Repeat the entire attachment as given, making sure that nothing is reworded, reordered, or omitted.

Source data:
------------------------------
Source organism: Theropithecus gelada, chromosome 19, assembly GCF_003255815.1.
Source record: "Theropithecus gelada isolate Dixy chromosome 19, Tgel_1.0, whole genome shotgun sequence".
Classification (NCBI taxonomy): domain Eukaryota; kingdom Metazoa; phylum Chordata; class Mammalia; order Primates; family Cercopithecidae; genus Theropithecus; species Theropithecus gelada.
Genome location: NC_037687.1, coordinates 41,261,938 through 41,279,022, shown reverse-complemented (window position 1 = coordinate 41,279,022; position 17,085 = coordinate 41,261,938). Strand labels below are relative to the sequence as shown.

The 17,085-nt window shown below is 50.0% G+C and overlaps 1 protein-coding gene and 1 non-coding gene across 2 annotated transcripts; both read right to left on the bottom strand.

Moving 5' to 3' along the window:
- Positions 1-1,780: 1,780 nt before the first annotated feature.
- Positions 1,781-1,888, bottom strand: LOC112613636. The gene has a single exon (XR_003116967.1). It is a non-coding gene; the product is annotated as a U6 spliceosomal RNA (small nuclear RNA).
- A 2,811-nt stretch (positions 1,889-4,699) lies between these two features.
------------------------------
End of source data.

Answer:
Source organism: Theropithecus gelada, chromosome 19, assembly GCF_003255815.1.
Source record: "Theropithecus gelada isolate Dixy chromosome 19, Tgel_1.0, whole genome shotgun sequence".
Classification (NCBI taxonomy): domain Eukaryota; kingdom Metazoa; phylum Chordata; class Mammalia; order Primates; family Cercopithecidae; genus Theropithecus; species Theropithecus gelada.
Genome location: NC_037687.1, coordinates 41,261,938 through 41,279,022, shown reverse-complemented (window position 1 = coordinate 41,279,022; position 17,085 = coordinate 41,261,938). Strand labels below are relative to the sequence as shown.

The 17,085-nt window shown below is 50.0% G+C and overlaps 1 protein-coding gene and 1 non-coding gene across 2 annotated transcripts; both read right to left on the bottom strand.

Moving 5' to 3' along the window:
- Positions 1-1,780: 1,780 nt before the first annotated feature.
- Positions 1,781-1,888, bottom strand: LOC112613636. The gene has a single exon (XR_003116967.1). It is a non-coding gene; the product is annotated as a U6 spliceosomal RNA (small nuclear RNA).
- A 2,811-nt stretch (positions 1,889-4,699) lies between these two features.